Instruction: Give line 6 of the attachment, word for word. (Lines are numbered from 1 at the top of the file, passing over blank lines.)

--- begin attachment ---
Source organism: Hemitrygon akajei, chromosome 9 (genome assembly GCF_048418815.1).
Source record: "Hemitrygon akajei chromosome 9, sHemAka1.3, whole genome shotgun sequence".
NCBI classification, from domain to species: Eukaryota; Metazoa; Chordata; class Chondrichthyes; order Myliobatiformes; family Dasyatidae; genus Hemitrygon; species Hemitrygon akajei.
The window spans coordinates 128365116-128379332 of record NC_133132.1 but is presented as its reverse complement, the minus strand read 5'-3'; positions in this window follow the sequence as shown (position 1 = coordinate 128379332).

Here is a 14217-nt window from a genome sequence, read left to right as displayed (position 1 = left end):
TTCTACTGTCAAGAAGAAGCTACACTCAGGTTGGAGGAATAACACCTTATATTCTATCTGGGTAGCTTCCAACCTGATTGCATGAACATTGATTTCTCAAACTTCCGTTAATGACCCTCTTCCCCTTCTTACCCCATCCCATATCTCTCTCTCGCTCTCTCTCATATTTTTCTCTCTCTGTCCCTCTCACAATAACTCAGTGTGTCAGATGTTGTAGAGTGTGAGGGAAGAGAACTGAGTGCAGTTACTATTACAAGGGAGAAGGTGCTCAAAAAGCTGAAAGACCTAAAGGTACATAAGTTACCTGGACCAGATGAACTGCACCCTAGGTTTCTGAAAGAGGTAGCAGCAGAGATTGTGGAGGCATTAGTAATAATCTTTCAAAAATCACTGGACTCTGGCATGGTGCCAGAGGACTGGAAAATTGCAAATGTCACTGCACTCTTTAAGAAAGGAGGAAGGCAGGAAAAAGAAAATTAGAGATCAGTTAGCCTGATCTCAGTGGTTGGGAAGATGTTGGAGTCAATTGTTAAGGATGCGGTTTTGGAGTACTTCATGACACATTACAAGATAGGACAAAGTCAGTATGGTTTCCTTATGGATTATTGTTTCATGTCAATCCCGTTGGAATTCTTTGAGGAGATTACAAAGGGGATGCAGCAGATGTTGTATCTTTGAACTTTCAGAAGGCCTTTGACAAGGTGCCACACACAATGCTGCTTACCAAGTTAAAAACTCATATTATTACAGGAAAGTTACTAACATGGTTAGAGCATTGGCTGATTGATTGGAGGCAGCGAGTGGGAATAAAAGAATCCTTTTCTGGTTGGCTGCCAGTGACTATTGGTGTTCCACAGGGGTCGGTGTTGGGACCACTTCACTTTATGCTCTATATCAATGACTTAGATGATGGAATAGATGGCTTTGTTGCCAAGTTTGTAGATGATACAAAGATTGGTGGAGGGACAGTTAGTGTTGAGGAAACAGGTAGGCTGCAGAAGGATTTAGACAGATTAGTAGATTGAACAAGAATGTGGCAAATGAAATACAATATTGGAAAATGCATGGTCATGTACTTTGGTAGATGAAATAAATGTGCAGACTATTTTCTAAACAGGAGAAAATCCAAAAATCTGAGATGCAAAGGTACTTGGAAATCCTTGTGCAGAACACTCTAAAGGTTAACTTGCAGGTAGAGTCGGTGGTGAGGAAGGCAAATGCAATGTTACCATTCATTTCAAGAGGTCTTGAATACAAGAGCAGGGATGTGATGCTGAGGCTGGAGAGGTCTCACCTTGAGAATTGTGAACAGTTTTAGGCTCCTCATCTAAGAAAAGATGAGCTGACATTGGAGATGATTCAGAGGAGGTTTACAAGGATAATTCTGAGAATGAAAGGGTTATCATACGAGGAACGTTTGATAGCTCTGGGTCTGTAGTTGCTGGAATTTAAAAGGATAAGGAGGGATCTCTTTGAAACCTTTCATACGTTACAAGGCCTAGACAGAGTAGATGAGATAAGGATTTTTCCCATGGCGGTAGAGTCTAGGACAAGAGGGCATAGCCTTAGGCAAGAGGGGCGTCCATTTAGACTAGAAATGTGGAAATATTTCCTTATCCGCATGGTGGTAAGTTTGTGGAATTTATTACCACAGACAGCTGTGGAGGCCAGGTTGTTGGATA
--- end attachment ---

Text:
TTCTACTGTCAAGAAGAAGCTACACTCAGGTTGGAGGAATAACACCTTATATTCTATCTGGGTAGCTTCCAACCTGATTGCATGAACATTGATTTCTCAAACTTCCGTTAATGACCCTCTTCCCCTTCTTACCCCATCCCATATCTCTCTCTCGCTCTCTCTCATATTTTTCTCTCTCTGTCCCTCTCACAATAACTCAGTGTGTCAGATGTTGTAGAGTGTGAGGGAAGAGAACTGAGTGCAGTTACTATTACAAGGGAGAAGGTGCTCAAAAAGCTGAAAGACCTAAAGGTACATAAGTTACCTGGACCAGATGAACTGCACCCTAGGTTTCTGAAAGAGGTAGCAGCAGAGATTGTGGAGGCATTAGTAATAATCTTTCAAAAATCACTGGACTCTGGCATGGTGCCAGAGGACTGGAAAATTGCAAATGTCACTGCACTCTTTAAGAAAGGAGGAAGGCAGGAAAAAGAAAATTAGAGATCAGTTAGCCTGATCTCAGTGGTTGGGAAGATGTTGGAGTCAATTGTTAAGGATGCGGTTTTGGAGTACTTCATGACACATTACAAGATAGGACAAAGTCAGTATGGTTTCCTTATGGATTATTGTTTCATGTCAATCCCGTTGGAATTCTTTGAGGAGATTACAAAGGGGATGCAGCAGATGTTGTATCTTTGAACTTTCAGAAGGCCTTTGACAAGGTGCCACACACAATGCTGCTTACCAAGTTAAAAACTCATATTATTACAGGAAAGTTACTAACATGGTTAGAGCATTGGCTGATTGATTGGAGGCAGCGAGTGGGAATAAAAGAATCCTTTTCTGGTTGGCTGCCAGTGACTATTGGTGTTCCACAGGGGTCGGTGTTGGGACCACTTCACTTTATGCTCTATATCAATGACTTAGATGATGGAATAGATGGCTTTGTTGCCAAGTTTGTAGATGATACAAAGATTGGTGGAGGGACAGTTAGTGTTGAGGAAACAGGTAGGCTGCAGAAGGATTTAGACAGATTAGTAGATTGAACAAGAATGTGGCAAATGAAATACAATATTGGAAAATGCATGGTCATGTACTTTGGTAGATGAAATAAATGTGCAGACTATTTTCTAAACAGGAGAAAATCCAAAAATCTGAGATGCAAAGGTACTTGGAAATCCTTGTGCAGAACACTCTAAAGGTTAACTTGCAGGTAGAGTCGGTGGTGAGGAAGGCAAATGCAATGTTACCATTCATTTCAAGAGGTCTTGAATACAAGAGCAGGGATGTGATGCTGAGGCTGGAGAGGTCTCACCTTGAGAATTGTGAACAGTTTTAGGCTCCTCATCTAAGAAAAGATGAGCTGACATTGGAGATGATTCAGAGGAGGTTTACAAGGATAATTCTGAGAATGAAAGGGTTATCATACGAGGAACGTTTGATAGCTCTGGGTCTGTAGTTGCTGGAATTTAAAAGGATAAGGAGGGATCTCTTTGAAACCTTTCATACGTTACAAGGCCTAGACAGAGTAGATGAGATAAGGATTTTTCCCATGGCGGTAGAGTCTAGGACAAGAGGGCATAGCCTTAGGCAAGAGGGGCGTCCATTTAGACTAGAAATGTGGAAATATTTCCTTATCCGCATGGTGGTAAGTTTGTGGAATTTATTACCACAGACAGCTGTGGAGGCCAGGTTGTTGGATA